Almost the entire Swedish population has access to safe drinking water and good sanitary conditions. Drinking water is usually good quality and, in most places, not in short supply.
The Swedish legal drinking water framework is based on the responsibility for municipalities to provide public water services in settled areas when there is a need from a health and/or environmental perspective for collective water services. This responsibility includes:
- purifying raw water into drinking water;
- distributing and collecting water;
- diverting and purifying wastewater before it is released back to nature; and
- diverting stormwater.
Property owners are obliged to pay water service fees to the municipalities for these services.
In areas where the municipality is not responsible, property owners are obliged to adhere to environmental legislation, which means that they must provide clean and safe drinking water to their households (which can be subject to supervision from the environmental supervision authority in the municipality) and have a permit for handling wastewater from the property.
Sweden has made efforts to promote knowledge and investment in advanced purification of pharmaceutical residues and other persistent pollutants, as well as the most polluted sediments. According to the Swedish Public Health Agency, in exceptional cases drinking water is contaminated by disease-causing microorganisms. In 2020, 95% of household and industrial wastewater was managed safely. However, the challenges continue regarding individual wells, sewers and securing water supply.
Drinking water regulation
The former drinking-water directive(¹) has been implemented in Swedish law through the regulations concerning drinking water passed by the Swedish National Food Agency. Due to the vastly wider scope of the new drinking water directive(²) the implementation requires adjustments in several fields of law:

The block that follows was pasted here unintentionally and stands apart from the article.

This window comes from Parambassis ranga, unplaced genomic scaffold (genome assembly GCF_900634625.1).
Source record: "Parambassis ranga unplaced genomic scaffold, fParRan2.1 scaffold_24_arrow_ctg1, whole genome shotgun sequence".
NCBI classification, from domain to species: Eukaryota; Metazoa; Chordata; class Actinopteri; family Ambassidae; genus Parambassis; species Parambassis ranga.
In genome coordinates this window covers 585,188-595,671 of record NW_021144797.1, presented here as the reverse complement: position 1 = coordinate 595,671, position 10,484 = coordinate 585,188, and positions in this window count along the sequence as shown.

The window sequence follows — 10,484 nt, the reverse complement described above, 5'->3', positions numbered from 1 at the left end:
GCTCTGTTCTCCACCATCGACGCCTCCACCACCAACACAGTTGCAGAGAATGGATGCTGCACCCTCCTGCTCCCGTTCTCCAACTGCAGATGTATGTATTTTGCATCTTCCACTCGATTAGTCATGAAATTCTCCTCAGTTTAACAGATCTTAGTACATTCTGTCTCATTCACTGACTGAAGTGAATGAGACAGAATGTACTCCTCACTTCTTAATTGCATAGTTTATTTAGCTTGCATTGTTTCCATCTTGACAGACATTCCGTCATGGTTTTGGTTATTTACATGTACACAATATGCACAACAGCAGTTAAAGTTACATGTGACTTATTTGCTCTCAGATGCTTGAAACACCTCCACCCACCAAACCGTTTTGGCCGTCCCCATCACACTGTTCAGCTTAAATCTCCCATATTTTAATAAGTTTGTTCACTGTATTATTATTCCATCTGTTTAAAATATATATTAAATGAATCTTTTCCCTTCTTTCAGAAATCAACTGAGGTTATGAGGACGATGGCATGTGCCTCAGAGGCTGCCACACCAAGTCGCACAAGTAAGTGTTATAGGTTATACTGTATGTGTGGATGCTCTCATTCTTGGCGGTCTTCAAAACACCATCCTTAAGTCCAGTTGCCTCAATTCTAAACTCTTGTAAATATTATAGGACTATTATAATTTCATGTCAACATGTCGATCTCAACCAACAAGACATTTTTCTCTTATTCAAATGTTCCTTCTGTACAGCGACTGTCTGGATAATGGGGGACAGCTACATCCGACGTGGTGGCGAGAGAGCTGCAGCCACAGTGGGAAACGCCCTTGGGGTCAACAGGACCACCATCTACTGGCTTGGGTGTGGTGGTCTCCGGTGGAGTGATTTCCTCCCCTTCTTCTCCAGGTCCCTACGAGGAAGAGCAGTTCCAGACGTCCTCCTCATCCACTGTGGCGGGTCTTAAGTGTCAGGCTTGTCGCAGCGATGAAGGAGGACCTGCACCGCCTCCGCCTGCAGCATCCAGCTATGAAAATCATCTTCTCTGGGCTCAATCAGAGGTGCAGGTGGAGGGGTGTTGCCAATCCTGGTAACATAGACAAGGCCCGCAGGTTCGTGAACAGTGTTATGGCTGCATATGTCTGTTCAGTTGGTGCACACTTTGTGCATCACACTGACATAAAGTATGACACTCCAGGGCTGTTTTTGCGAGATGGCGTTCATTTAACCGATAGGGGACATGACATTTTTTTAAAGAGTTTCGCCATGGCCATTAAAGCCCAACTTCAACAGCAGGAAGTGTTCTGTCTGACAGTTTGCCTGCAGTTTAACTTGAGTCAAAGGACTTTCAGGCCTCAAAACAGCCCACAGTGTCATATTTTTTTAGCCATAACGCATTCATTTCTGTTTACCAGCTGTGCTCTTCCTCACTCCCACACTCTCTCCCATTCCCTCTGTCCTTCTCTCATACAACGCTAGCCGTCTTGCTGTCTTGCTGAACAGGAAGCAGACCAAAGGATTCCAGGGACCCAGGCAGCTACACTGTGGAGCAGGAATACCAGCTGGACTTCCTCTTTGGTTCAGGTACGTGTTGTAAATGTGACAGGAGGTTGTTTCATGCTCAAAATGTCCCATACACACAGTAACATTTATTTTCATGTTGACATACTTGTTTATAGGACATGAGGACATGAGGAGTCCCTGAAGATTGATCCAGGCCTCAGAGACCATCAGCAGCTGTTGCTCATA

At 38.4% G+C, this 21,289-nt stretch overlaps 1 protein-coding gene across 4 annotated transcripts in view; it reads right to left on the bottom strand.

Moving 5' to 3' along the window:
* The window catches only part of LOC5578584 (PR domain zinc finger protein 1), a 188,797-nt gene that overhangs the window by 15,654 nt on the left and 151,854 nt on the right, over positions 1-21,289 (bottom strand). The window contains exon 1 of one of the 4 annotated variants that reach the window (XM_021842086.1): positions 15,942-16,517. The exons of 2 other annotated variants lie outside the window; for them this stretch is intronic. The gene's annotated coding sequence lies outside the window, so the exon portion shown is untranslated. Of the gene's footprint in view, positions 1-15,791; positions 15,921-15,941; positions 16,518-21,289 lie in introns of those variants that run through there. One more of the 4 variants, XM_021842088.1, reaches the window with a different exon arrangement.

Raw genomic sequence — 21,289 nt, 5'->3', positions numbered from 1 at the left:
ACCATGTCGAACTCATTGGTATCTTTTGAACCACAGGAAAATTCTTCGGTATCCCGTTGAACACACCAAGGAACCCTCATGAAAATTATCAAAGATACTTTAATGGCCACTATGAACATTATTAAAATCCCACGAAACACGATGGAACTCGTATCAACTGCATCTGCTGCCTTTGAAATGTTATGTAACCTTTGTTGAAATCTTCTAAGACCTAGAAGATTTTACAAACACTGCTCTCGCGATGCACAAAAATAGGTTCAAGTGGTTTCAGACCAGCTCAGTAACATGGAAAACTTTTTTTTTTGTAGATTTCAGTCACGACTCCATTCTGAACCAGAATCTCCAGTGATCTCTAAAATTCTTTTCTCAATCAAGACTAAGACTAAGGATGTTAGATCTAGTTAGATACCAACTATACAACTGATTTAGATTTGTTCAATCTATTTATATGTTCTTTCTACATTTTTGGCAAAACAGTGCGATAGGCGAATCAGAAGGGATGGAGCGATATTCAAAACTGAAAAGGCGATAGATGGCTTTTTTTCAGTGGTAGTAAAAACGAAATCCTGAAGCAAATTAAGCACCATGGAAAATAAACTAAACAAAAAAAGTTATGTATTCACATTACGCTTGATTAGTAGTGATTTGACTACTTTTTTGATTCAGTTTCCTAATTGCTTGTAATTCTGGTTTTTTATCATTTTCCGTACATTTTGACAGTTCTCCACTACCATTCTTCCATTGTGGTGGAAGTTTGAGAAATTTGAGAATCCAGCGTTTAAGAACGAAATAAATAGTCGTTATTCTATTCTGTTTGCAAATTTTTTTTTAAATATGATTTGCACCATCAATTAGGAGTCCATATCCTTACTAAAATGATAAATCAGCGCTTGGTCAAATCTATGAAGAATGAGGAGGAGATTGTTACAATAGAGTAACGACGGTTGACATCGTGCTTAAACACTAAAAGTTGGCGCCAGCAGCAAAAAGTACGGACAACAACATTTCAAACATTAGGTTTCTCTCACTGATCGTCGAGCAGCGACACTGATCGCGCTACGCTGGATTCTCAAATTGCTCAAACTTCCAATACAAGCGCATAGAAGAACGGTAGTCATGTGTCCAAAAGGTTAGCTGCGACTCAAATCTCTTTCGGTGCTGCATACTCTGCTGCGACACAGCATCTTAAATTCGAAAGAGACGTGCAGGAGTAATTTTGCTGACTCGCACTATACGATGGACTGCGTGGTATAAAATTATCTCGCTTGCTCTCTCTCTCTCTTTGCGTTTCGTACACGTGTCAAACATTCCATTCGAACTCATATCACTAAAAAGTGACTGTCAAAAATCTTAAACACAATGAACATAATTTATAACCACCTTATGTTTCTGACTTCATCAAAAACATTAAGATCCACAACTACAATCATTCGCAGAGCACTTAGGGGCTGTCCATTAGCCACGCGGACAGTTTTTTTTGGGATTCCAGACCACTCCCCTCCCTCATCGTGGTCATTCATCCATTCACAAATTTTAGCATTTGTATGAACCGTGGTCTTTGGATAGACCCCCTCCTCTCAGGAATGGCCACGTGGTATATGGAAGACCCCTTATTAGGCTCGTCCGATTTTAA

- The Swedish National Board of Housing, Building and Planning will be tasked with coordinating the implementation.
- It is forseen that the Swedish National Food Agency will be responsible for informing the European agencies in case of leakage.
- The Swedish Agency for Marine and Water Management has been tasked with producing a contingency plan for the handling of eventual leakages.
- The County Boards will be given additional tasks and responsibilities for carrying out risk assessments and adaptations.
All water utilities producing municipal water follow high quality standards for drinking water. Several limit values have been set and, based on these, drinking water is regularly examined during production to ensure that it does not contain any unwanted microorganisms or chemical substances. The water producer is obliged to make regular water sampling tests, which should be analysed by accredited laboratories. These samples measure the microbiological and chemical quality, as well as the radon content.
To ensure good drinking water quality, all drinking water producers must follow the Swedish National Food Agency's regulations. The regulations:
- set requirements for how drinking water is to be prepared and how quality is to be controlled;